LOS ANGELES — Barry Alvarez hasn’t coached a football team in seven seasons. His last Rose Bowl appearance and victory came 13 years ago. This time around, he’s the new guy on the sidelines.
But with more than a decade between his last Rose Bowl as a coach and seven seasons from last time he commanded the Wisconsin football program, Alvarez had no issue sliding back into the rhythm of things or getting back in the feel of bowl prep.
“Just give me a whistle,” Alvarez said. “That’s all I need is a whistle and a bunch of guys to coach and I feel very comfortable with that. And it’s been fun for me. This has been like a gift to be able to do this and on this stage is truly special.”
In his return to the Granddaddy of Them All in its 99th year, Alvarez maintained that he will be a game manager while giving his coordinators parameters to work under.
This style of coaching is the system Alvarez used to achieve historic success during his tenure at Wisconsin and the system he stepped into when he was first hired by Lou Holtz as a defensive coordinator at Notre Dame in 1980.
“I hire people; I give them directions and let them do their job,” Alvarez said. “As an assistant coach, that’s what I wanted. When Lou Holtz hired me as a defensive coordinator, he let me run the defense. He would give me parameters to follow. I like that. So this is no different.”
Alvarez’s style has not only influenced the coaches, but has also made its mark on the team and how it operates on a day-to-day basis. Alvarez certainly isn’t changing Wisconsin’s traditional bruising style of football or how it plays the game, but how the team approaches it — starting with practice.
Since accepting the head coaching position for the game at the insistence of the players, Alvarez has changed the Badgers’ practice structure, removing unnecessary breaks and having the players scrimmage to get used to the game pace after weeks off.
“I really value and respect the players’ time so I want to be very efficient in how we practice,” Alvarez said. “I want to get X-amount of repetitions in, that is the important thing. If we can get it done in an hour and 15 minutes or an hour and a half rather than two and a half hours, that’s what I’d prefer to do.”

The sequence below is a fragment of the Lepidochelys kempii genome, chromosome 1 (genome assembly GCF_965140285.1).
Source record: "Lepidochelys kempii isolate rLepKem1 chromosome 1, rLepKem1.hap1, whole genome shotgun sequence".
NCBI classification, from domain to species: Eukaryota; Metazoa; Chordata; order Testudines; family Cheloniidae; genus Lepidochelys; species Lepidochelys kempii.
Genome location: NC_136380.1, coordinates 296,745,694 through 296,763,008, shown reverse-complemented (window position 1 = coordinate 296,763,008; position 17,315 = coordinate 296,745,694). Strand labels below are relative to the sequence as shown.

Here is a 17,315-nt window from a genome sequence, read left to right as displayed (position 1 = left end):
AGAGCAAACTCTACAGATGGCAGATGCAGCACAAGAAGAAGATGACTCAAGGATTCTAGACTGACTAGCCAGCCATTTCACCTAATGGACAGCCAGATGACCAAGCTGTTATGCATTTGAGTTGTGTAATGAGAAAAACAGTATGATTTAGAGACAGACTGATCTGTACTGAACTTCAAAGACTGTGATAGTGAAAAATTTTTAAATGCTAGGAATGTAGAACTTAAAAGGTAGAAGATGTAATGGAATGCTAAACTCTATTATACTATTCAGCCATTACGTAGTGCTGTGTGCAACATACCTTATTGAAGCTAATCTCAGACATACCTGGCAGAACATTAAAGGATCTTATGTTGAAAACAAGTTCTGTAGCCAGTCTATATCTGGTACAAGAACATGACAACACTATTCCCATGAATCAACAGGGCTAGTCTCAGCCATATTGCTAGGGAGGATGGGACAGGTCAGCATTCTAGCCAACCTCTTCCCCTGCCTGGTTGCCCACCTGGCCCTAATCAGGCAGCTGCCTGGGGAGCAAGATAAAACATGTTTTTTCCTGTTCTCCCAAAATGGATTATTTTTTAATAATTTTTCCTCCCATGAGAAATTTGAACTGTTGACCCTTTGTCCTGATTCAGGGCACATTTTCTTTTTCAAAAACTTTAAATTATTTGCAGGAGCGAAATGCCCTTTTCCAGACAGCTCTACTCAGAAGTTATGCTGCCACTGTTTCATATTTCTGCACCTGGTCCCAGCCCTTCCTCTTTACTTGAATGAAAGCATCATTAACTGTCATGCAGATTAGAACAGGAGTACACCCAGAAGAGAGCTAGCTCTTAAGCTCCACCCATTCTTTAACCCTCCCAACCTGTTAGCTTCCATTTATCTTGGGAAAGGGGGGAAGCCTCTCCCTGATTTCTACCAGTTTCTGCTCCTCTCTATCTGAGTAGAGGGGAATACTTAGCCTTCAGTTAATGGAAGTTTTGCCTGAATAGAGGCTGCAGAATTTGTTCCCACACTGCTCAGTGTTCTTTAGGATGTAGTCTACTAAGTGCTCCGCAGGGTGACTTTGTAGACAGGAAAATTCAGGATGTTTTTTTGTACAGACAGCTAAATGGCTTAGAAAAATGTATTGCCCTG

This belief in efficiency actually caused Alvarez to cancel the team’s final Wednesday practice. Initially, they had a short practice scheduled with no pads, but, according to Alvarez, tight ends coach Eddie Faulkner suggested that if he were a player, he’d be hoping for rain.
Upon hearing what Faulkner was thinking, Alvarez cancelled practice and decided to do a walk-through at the hotel.
“I felt Eddie was thinking like a player; that’s how I normally try to think, what is best for them,” Alvarez said. “Sometimes they need to be pushed, but in this case, our guys have done everything that we’ve asked them to do they needed a little break.”
With the concentration on quality, efficient practices, Alvarez is largely focusing on what he can control in the upcoming bowl game: Wisconsin’s preparedness.
He’s not worrying about what Stanford might bring or whatever wrinkles it might introduce on game day. Instead, Alvarez said he is just trying to make sure his team is ready Jan. 1.
“I always worry about if our guys are ready and that they’re ready for the tempo and the speed of the game,” Alvarez said. “That’s what I’ll judge early on. Other than that, I’m really not worried about anything. I just want them to play. I told them I want the same team to show up … I want the same team to play that played in Indianapolis, to play in the Rose Bowl. That’s what I want to see, that’s what concerns me. I don’t worry about Stanford. I can’t control Stanford, but I can control us.”
As a legend of Wisconsin football, Alvarez had no issue immediately commanding control of the team — especially a team that affectionately calls him “The Godfather.”
“I’ve heard that before,” Alvarez said with a laugh. “I take that as a compliment, but the Godfather was Italian. I’m Spanish.”